An opportunity for health

| September 1, 2017

David Sweanor

David Sweanor shares his thoughts on the taxation of next-generation products

David T. Sweanor is an adjunct professor in the faculty of law at the University of Ottawa in Canada. As a public health advocate, he has worked at reducing global cigarette smoking since 1983. Tobacco Reporter asked Sweanor for his views on the taxation of next-generation products.

Tobacco Reporter: The scientific community agrees that the method of nicotine delivery, rather than the nicotine itself, is the culprit with regard to smoking-related diseases, with tobacco combustion carrying the greatest risk. In The New England Journal of Medicine, you argued that taxing products according to their risk level would maximize incentives for tobacco users to switch to less harmful products. Where on the risk continuum do you see taxes on e-cigarettes?

Sweanor: The goal of public health—not to be confused with those with other agendas claiming to be advocating public health—is the reduction of death, diseases and disability. Where we find risks, we seek to reduce them. Prices impact consumption, and differential prices shape choices. The bigger the price differential, the greater the shift between substitutable goods.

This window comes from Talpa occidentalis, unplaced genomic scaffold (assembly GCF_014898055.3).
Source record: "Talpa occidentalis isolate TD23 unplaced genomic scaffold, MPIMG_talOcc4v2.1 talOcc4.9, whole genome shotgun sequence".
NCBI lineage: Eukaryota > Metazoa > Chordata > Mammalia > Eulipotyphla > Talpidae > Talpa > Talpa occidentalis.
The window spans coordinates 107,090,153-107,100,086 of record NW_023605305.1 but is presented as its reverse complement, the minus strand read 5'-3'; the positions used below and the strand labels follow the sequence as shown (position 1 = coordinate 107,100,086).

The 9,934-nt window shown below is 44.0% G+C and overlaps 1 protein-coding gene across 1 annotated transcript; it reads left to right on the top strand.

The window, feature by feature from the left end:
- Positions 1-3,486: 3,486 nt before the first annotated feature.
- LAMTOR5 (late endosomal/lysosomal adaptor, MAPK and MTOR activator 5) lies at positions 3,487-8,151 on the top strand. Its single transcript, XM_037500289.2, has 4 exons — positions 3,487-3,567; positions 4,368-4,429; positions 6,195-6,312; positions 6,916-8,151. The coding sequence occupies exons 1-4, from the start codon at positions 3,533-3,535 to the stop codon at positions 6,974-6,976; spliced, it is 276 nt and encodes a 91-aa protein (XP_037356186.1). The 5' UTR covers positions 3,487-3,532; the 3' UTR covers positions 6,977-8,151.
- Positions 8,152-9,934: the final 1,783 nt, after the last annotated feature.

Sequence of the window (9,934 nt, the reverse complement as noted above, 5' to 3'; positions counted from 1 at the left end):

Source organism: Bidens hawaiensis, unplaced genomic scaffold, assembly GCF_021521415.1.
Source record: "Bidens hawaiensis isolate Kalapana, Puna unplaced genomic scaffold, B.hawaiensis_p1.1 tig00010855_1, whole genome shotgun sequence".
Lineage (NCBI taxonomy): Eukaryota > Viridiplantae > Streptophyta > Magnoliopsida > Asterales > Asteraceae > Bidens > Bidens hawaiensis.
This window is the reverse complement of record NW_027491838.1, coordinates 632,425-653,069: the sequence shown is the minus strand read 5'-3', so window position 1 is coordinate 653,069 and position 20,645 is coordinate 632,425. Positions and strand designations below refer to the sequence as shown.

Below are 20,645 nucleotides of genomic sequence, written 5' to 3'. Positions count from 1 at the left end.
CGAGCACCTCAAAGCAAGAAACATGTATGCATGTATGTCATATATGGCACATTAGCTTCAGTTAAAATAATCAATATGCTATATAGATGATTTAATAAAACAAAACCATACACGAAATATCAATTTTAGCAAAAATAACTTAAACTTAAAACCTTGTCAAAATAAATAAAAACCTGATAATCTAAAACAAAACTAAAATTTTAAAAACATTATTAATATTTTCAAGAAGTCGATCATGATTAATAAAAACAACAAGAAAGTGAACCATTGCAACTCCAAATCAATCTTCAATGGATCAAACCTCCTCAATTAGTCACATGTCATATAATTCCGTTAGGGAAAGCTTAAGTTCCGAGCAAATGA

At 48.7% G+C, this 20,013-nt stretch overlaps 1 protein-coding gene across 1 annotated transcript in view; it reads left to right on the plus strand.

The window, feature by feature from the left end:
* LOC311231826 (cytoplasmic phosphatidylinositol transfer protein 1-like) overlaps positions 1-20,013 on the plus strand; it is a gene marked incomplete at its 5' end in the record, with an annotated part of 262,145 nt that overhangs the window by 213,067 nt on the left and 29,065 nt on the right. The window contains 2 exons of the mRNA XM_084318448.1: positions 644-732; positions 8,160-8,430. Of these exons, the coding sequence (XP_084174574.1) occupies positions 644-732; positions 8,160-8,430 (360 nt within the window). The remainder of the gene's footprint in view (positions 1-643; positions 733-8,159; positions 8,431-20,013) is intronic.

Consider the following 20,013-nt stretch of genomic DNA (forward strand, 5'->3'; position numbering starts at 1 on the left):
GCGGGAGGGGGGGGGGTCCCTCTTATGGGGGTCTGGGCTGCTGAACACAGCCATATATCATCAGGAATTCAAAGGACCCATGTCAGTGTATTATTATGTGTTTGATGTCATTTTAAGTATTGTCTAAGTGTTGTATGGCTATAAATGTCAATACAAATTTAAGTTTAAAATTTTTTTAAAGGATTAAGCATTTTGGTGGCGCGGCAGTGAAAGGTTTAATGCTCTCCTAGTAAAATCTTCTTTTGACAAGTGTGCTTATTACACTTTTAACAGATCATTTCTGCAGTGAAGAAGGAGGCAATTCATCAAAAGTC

Anything other than a zero rate of tax on alternatives to cigarettes will result in less incentive to switch, both because of price differentials not being as great and because of the implicit message about the risk differential not being as significant. I would recommend no tax on most noncombustibles and a higher tax on combustibles as the most sensible starting point.

Some argue that there need to be taxes on noncombustibles to prevent use by nonsmoking youth. But that means accepting a theoretical and preventable long-term health concern taking precedence over the virtual certainty of greater consumption of cigarettes and the resulting diseases in the immediate future. We should prefer alternatives that protect youth without imperiling the lives of their parents.